Australian foreign minister heads to Pacific meeting with a nod to neighbours’ climate fears
3 September, 2018, 1:54 pm
CANBERRA,03 SEPTEMBER 2018 (SMH)- New Foreign Minister Marise Payne has acknowledged she will carry the baggage of “an extremely difficult week” over Australia’s approach to climate change when she faces Pacific island leaders worried about the threat to their countries posed by rising sea levels.
Senator Payne will head to Nauru on Monday for her first overseas meeting, the Pacific Islands Forum, at which she expects to finalise a major regional security agreement but is also likely to face questions from leaders in the neighbourhood about Australia’s commitment to climate action after the chaotic leadership change 10 days ago.
Canberra is looking to deepen its ties with Pacific nations amid concern about China’s strategic ambitions in what Australia has traditionally considered its backyard, with government ministers repeatedly saying Australia wants to be the “partner of choice” to smaller neighbours.
With some Pacific leaders voicing their concern about Australia’s commitment to climate action, Senator Payne acknowledged this was a key issue for low-lying island countries but stressed Australia’s history of practical action ought to assuage their worries.
“We have had, no denying, an extremely difficult week on these issues and on other things in Australian politics, but I think our practical record in the region and support for countries in the region is there for all to see,” she told Fairfax Media.
“I will definitely be talking about the fact that Australia absolutely recognises that Pacific island countries are particularly vulnerable to the effects of climate change and to the impacts of natural disasters. That therefore means it is a top priority for the region and I absolutely acknowledge that.”
Australia has committed under the Paris climate pact to cut its emissions by 26 per cent by 2030 but does not now have a national strategy for hitting that target after a series of policy changes surrounding the leadership battle that brought Scott Morrison to the prime ministership.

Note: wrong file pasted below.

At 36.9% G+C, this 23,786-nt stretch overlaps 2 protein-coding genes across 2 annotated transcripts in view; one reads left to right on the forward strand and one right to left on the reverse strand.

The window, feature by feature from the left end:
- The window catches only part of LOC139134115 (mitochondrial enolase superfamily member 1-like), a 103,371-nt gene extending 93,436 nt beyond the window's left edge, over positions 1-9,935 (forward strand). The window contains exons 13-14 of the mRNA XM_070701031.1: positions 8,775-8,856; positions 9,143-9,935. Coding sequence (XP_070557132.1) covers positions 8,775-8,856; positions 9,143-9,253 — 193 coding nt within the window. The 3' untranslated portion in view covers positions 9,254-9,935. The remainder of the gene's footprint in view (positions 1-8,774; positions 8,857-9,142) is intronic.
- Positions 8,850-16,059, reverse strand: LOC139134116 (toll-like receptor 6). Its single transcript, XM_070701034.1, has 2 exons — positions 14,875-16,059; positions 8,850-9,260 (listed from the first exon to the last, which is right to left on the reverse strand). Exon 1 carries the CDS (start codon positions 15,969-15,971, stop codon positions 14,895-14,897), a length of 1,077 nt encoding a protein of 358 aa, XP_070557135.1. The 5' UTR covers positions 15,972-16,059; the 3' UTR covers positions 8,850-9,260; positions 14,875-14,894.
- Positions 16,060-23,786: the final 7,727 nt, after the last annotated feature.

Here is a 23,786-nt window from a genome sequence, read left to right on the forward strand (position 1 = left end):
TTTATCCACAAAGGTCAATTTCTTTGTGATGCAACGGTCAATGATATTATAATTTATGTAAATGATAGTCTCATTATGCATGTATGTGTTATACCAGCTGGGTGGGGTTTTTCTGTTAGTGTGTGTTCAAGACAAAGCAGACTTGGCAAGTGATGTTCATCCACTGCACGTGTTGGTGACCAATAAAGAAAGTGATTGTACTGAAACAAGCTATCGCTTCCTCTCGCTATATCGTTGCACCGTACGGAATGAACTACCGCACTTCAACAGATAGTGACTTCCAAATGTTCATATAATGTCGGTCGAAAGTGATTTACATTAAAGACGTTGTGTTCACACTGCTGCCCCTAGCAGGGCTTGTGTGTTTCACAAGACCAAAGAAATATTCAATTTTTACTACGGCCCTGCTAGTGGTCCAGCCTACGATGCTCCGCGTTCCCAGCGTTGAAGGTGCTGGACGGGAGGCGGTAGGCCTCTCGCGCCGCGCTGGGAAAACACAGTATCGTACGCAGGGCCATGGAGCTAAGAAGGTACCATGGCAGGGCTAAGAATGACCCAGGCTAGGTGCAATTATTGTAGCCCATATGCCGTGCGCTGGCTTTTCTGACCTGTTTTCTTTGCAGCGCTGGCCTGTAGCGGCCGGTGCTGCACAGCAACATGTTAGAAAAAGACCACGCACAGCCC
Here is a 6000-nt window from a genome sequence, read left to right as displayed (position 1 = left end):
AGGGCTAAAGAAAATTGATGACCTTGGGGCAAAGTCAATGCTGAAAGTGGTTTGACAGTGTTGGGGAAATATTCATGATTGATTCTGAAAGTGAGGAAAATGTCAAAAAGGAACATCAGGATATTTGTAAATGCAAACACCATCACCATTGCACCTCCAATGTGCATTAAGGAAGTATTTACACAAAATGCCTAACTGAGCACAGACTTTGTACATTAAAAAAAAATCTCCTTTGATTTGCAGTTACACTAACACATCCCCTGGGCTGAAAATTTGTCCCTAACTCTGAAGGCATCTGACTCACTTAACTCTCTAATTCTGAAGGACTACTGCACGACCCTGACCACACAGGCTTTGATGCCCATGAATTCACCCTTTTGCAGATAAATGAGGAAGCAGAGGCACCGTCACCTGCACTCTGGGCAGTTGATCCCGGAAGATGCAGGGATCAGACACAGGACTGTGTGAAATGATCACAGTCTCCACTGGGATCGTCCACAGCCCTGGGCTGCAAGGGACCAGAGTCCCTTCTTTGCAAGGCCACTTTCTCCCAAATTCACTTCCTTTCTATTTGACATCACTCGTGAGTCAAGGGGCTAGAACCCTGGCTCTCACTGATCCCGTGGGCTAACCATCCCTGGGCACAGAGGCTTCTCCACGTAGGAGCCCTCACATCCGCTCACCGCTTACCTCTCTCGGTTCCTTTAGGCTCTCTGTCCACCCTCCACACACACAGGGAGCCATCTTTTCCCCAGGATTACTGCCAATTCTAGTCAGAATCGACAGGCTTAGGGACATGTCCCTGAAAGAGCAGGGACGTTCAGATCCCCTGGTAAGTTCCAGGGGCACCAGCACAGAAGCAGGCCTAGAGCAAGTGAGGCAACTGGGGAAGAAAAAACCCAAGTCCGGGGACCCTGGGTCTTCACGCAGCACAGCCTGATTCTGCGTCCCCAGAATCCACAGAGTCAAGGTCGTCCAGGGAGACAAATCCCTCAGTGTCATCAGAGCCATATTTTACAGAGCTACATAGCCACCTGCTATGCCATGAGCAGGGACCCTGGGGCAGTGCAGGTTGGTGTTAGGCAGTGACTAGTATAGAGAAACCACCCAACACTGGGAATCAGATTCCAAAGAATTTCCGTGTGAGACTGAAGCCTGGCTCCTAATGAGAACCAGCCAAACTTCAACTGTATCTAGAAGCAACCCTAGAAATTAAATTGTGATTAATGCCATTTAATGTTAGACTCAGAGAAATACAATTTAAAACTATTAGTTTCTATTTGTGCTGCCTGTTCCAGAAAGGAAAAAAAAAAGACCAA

Some Coalition MPs during the tumult of recent weeks were openly calling for Australia to abandon its Paris pledge.
On Sunday, Trade Minister Simon Birmingham told Sky News that Morrison had made it “very clear that Australia will continue to honour our commitments” on climate change.
“We continually see in terms of that abatement target that is required to meet the 2030 commitments that gap is closing with each update,” he said. “And we will continue to work on the policy settings to make sure that that is achieved.”
Senator Payne said Australia had already spent at least two-thirds of the $300 million (US$215 million) it pledged to climate change and natural disaster resilience through the Pacific Island Forum in 2016.
It was also “mainstreaming” climate change and natural disaster resilience into its investments in the Pacific in “practical demonstrations to Australia’s engagement and commitment”.
Senator Payne also dismissed former Pacific minister Concetta Fierravanti-Wells’ call for more aid to the region. Australia has cut its overall foreign aid budget but directed more to the neighbourhood so that a record $1.3 billion (US$934 million) will be spent this financial year in the Pacific.
“The former minister may have her own views, but I’m very confident that [aid] is targeted and that it is delivering in response to our engagement with our partners in the region,” Senator Payne said.
She said her top priority was signing the “Biketawa Plus” security agreement, which would have a “very contemporary focus on emerging threats” such as cybersecurity and transnational crime.
Because of lobbying from Pacific leaders, the draft of the agreement also states: “We reaffirm that climate change remains the single greatest threat to the livelihoods, security and wellbeing of the peoples of the Pacific and our commitment to progress the implementation of the Paris agreement.”
Senator Payne also defended the fact that Morrison would not attend the Pacific forum as Australian leaders have previously done, arguing he had other immediate challenges in his first fortnight in the role.
And asked why the Pacific affairs portfolio had been downgraded from a ministerial to an assistant ministerial position, she said she would be “leading from the front” in making the Pacific a priority.